The AI Paradox: How robots are making work more human
Over the next decade, a great wave of technological change will wash through the economy, transforming the nature of work and the shape of the labour market. We collaborated with Cisco to study the implications of these trends on jobs over the next decade. Our results are based on a brand-new, multi-layered modelling framework, that enables us to simulate the real-world dynamics of technological change and its interaction with the world of work.
We found that 6.5 million US workers will have to seek out a new profession over the next decade. Workers in transport, lower-level manufacturing and agriculture jobs will face a difficult time. Meanwhile, we see new jobs emerging in other areas, such as computing, management and media, as well as in healthcare and sales.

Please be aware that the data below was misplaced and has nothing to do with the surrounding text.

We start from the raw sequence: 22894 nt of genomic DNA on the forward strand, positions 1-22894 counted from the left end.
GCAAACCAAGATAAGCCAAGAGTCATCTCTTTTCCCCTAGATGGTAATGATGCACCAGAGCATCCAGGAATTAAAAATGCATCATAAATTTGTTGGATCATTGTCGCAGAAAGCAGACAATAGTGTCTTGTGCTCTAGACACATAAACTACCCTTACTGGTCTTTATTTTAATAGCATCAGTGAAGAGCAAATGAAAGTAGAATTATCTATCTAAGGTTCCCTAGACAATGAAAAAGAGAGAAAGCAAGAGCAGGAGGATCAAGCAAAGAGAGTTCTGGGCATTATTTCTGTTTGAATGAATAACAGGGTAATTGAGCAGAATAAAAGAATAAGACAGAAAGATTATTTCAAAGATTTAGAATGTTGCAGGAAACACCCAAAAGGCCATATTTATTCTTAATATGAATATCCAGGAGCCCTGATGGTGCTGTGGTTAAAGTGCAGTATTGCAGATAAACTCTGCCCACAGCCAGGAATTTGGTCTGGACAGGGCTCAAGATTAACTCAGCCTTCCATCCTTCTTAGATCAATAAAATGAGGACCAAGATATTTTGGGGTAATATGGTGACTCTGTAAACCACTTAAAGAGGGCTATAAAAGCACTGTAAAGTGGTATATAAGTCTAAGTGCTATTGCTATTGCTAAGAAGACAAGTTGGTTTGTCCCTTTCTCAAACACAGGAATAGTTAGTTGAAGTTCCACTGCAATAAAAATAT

The Oxford Economics Skills Matching Model is used to help us simulate the job-moves workers will make in response to a shift in the nature of work. What emerges are signs the US is facing a significant reskilling challenge. There are acute ICT skills shortfall to overcome and, paradoxically, as technology becomes more capable it is "human skills" that explain much of the gap between today's workforce and the needs of the future.
Oxford Economics Research Team
Our economic impact and thought leadership teams produce original, evidence-based research made accessible to decision-makers and opinion leaders. Principals for this project included:
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